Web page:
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The Royal Navy will have a spy ship in 2024 capable of monitoring Russian activities on submarine communication cables

The UK Defense Strategic Review provides for the construction of a surveillance vessel, the main task of which is to monitor submarine communication cables before there is any chance Russian submarines spy on them.

The ship, which appears twice in the document submitted to the House of Commons a few days ago, is named Multi Role Ocean Surveillance Ship or MROSS (Multirole Ocean Surveillance Ship). This ship, which should be ready in 2024, will have, among other things, the protection of critical submarine infrastructures in the UK.

It was the same Secretary of Defense, Ben Wallace, who was warned of this situation, warning that the lights would go out if we lose national infrastructures and the cables are incredibly important. Further affirms that Russia has a keen interest in the communications cables that connect the UK to the world, infrastructures that are very exposed. Suffice it to recall that, despite the constellation of satellites flying through the sky, the international submarine communications network is responsible for more than 90 percent of international communications.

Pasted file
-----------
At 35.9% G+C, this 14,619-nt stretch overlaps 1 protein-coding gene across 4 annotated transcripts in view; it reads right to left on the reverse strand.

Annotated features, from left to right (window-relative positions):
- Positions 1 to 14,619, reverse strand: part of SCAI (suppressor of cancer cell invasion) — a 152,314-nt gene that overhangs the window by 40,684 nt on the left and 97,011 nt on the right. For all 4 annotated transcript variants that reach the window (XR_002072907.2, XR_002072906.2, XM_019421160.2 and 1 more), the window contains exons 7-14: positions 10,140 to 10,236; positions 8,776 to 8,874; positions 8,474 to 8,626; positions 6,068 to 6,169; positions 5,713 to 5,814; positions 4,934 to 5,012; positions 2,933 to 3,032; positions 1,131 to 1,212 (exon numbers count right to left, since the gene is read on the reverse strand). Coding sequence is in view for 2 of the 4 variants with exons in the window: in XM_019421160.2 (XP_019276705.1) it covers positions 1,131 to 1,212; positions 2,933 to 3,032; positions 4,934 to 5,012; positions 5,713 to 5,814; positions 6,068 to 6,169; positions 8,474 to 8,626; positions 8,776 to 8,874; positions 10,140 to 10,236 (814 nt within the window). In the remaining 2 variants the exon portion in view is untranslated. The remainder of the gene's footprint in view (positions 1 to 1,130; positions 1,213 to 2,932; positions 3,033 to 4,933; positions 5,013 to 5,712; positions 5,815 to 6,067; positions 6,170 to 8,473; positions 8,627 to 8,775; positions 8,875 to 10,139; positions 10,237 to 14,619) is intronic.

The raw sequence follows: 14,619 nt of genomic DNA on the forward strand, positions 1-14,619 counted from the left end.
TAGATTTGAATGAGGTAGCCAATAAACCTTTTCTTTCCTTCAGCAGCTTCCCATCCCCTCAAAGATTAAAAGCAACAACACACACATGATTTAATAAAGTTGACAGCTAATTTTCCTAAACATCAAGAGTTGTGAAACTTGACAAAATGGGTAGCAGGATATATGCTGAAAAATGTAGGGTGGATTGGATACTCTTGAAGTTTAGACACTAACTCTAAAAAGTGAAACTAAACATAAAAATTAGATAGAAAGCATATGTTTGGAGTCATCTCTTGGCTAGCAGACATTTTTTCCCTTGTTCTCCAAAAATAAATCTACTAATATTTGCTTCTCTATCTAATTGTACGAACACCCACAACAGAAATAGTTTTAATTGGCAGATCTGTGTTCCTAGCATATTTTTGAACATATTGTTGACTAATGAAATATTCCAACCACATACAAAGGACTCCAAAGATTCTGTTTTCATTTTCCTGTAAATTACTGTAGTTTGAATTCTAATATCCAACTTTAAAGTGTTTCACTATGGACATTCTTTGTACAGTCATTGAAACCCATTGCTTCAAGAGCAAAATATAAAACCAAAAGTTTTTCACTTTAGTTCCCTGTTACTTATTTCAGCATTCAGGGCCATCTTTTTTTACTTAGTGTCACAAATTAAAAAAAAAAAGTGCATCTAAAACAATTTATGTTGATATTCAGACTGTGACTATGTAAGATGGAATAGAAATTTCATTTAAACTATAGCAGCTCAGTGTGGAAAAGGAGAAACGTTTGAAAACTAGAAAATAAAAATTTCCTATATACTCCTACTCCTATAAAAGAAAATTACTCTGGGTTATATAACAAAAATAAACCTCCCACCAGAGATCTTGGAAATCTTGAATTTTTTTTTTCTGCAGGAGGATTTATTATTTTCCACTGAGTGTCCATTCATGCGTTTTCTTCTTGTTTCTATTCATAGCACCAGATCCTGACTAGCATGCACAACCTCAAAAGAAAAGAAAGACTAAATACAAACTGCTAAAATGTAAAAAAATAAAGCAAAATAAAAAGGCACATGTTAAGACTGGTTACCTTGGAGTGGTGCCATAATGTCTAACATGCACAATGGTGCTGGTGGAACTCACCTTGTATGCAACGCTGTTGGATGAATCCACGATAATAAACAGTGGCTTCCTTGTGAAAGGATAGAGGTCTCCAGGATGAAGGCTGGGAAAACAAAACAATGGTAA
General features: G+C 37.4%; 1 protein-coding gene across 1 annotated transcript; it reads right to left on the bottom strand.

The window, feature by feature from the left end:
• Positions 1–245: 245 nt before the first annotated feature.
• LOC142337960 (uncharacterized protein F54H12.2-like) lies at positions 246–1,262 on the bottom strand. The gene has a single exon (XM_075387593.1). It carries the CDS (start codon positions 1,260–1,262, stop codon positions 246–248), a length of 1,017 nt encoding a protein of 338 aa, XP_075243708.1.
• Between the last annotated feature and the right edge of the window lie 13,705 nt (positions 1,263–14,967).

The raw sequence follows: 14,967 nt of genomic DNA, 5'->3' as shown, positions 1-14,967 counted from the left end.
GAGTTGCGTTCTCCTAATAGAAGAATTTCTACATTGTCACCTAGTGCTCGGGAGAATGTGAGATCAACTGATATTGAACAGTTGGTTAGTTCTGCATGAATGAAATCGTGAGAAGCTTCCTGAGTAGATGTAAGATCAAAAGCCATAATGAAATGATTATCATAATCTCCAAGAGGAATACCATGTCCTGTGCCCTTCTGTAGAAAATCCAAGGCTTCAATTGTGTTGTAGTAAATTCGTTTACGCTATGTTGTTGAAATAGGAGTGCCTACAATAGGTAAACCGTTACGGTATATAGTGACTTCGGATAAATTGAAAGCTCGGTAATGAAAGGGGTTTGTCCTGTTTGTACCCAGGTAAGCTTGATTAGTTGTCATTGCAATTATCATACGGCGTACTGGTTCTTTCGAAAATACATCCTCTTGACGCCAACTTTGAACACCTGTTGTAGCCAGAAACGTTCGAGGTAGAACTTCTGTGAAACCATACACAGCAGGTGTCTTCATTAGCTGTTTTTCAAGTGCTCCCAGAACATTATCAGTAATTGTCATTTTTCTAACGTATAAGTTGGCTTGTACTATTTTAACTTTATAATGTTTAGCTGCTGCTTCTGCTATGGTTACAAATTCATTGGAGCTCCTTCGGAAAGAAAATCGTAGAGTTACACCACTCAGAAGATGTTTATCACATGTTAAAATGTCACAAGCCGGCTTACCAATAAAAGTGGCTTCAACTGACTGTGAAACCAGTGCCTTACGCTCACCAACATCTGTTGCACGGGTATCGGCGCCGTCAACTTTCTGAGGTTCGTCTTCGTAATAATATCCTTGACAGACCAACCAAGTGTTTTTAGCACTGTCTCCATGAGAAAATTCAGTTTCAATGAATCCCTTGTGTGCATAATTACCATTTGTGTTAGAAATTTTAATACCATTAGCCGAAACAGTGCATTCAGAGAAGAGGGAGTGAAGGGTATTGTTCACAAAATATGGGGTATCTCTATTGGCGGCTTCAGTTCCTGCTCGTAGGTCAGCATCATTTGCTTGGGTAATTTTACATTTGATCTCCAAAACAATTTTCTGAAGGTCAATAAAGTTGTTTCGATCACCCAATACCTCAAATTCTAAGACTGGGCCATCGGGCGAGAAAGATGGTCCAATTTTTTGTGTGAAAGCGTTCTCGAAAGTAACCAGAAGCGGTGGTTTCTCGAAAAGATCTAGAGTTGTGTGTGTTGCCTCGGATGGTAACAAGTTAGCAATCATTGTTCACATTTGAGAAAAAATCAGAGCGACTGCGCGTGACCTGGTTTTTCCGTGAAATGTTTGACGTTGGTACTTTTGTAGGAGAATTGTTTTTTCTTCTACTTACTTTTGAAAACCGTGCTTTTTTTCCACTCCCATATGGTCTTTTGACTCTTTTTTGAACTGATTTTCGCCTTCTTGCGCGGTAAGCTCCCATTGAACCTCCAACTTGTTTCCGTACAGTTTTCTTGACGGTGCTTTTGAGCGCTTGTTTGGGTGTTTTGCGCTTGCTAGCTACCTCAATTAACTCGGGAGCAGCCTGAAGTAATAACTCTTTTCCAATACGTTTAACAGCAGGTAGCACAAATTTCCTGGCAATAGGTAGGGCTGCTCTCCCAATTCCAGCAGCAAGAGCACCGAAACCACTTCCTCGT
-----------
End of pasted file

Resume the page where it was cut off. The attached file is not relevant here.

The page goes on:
To take on the task of protecting submarine communications, the MROSS will be equipped with advanced sensors, mini-submarines and unmanned underwater vehicles (unmanned surface ships or UPS). Equipped with a crew of 15, it will monitor installations in UK and international waters. According to a brief reference included in the strategic review above, the ship will be built in Scotland and may serve as a replacement for one of the Royal Navy’s surveillance vessels, HMS Scott.

Russia has submarines in service that are officially designated for investigation, such as the Losharik, which are suspected of being used to sabotage or monitor international communication systems. (Jos M Navarro Garca)

Photo: HMS Scott is being replaced by the new MROSS (Royal Navy)

The symbol assigned to MROSS on one of the charts in the UK White Paper (UK Department of Defense)

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